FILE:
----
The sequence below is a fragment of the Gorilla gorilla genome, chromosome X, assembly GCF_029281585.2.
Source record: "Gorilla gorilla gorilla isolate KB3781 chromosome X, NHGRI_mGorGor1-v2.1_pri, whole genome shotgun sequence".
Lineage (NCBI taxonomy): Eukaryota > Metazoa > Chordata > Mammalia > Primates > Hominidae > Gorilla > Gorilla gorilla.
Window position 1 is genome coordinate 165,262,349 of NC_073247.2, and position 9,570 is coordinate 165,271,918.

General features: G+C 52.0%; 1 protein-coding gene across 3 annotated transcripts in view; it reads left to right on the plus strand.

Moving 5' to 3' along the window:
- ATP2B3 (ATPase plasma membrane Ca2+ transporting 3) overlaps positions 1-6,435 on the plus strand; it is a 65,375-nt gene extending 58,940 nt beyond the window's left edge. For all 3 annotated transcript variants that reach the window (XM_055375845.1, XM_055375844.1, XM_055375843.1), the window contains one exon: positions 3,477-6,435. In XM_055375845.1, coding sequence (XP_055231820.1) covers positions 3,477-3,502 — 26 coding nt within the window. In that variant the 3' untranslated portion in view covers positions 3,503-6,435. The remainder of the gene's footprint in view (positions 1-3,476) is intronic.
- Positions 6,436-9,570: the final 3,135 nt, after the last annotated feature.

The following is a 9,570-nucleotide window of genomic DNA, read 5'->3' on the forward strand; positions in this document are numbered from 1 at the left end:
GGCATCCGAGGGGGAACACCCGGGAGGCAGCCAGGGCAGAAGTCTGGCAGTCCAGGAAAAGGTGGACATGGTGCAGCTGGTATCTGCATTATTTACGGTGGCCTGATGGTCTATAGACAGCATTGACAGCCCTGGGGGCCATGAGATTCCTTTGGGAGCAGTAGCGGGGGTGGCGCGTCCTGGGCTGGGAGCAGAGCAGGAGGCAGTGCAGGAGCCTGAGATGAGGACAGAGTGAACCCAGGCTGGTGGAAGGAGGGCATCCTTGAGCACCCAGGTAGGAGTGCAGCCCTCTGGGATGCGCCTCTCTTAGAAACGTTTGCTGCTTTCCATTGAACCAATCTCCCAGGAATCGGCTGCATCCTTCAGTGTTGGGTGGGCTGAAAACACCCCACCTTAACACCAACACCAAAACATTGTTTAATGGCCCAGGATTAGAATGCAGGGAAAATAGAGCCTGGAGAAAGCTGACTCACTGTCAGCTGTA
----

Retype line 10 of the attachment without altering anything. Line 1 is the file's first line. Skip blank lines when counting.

GGCATCCGAGGGGGAACACCCGGGAGGCAGCCAGGGCAGAAGTCTGGCAGTCCAGGAAAAGGTGGACATGGTGCAGCTGGTATCTGCATTATTTACGGTGGCCTGATGGTCTATAGACAGCATTGACAGCCCTGGGGGCCATGAGATTCCTTTGGGAGCAGTAGCGGGGGTGGCGCGTCCTGGGCTGGGAGCAGAGCAGGAGGCAGTGCAGGAGCCTGAGATGAGGACAGAGTGAACCCAGGCTGGTGGAAGGAGGGCATCCTTGAGCACCCAGGTAGGAGTGCAGCCCTCTGGGATGCGCCTCTCTTAGAAACGTTTGCTGCTTTCCATTGAACCAATCTCCCAGGAATCGGCTGCATCCTTCAGTGTTGGGTGGGCTGAAAACACCCCACCTTAACACCAACACCAAAACATTGTTTAATGGCCCAGGATTAGAATGCAGGGAAAATAGAGCCTGGAGAAAGCTGACTCACTGTCAGCTGTA